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ORIGINAL ARTICLE  SPORT INJURIES AND REHABILITATION 

The Journal of Sports Medicine and Physical Fitness 2019 November;59(11):1892-6

DOI: 10.23736/S0022-4707.19.09650-6

Copyright © 2019 EDIZIONI MINERVA MEDICA

lingua: Inglese

Jump load and landing patterns of collegiate female volleyball players during practice and competition

Jeffrey B. TAYLOR 1 , Jenny L. KANTOR 2, Thomas J. HOCKENJOS 2, Haley C. BARNES 2, Steven L. DISCHIAVI 1

1 Department of Physical Therapy, High Point University, High Point, NC, USA; 2 Department of Exercise Science, High Point University, High Point, NC, USA



BACKGROUND: Overuse lower extremity injuries are common in women’s court volleyball players and are likely due to the repetitive jumping and landing the sport requires. The purpose of this study was to quantify jump load during collegiate women’s volleyball, describe the quantity of double-leg (DL) to single-leg (SL) landing strategies, and compare loads and landing strategies between games and practices.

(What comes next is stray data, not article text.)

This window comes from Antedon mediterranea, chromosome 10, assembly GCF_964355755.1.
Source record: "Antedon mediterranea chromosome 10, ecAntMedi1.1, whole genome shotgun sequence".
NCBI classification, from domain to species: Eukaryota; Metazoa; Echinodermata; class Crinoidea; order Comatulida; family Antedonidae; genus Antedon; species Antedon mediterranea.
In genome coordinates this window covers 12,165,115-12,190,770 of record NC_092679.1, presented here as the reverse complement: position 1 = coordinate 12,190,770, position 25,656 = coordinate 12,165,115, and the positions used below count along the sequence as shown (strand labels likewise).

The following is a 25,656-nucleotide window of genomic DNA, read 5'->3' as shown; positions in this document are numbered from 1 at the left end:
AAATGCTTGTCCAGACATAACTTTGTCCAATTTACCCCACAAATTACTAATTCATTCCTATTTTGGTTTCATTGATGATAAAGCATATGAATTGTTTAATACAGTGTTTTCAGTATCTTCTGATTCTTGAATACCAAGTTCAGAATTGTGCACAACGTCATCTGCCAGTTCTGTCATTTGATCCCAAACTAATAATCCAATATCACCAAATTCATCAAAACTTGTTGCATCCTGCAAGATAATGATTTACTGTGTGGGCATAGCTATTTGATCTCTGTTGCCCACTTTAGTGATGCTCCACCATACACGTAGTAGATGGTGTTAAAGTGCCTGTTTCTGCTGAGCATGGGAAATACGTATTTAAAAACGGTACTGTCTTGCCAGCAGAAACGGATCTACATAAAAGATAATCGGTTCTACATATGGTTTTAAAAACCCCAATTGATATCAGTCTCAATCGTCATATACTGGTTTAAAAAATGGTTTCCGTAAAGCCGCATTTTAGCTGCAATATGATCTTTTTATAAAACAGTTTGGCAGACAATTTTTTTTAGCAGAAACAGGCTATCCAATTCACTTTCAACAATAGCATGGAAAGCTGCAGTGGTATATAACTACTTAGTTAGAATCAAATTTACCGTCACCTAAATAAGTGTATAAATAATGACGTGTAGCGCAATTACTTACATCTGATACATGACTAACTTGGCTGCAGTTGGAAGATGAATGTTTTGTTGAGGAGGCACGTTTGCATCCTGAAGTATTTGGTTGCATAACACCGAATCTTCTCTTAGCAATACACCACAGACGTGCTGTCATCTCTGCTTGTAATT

METHODS: Fourteen collegiate Division-1 women’s court volleyball players participated in the study. Volleyball-specific activity demands were quantified using video analysis from three consecutive practices and one match. Investigators recorded the total frequency of jump landings, and the frequency and percentage of double-leg (DL) landings and single-leg (SL) landings of fourteen collegiate Division-1 women’s court volleyball players. Repeated measures ANOVAs identified differences in jumping load and percentages of DL and SL landings among practices and between practices and games (P<0.05).
RESULTS: On average, there was a significantly higher overall jumping load (P=0.01) and frequency of DL (P=0.03) and SL (P=0.04) landings during practice than games, yet no differences between practices (P>0.05). Approximately 75% of all landings were DL, and individual patterns of DL to SL landings were consistent across events (P>0.05).
CONCLUSIONS: Women’s collegiate volleyball demands high volumes of repetitive jumping and landing with SL and DL support that may make these athletes susceptible to overuse injuries, especially during practice.


KEY WORDS: Volleyball; Athletes; Wound and injuries

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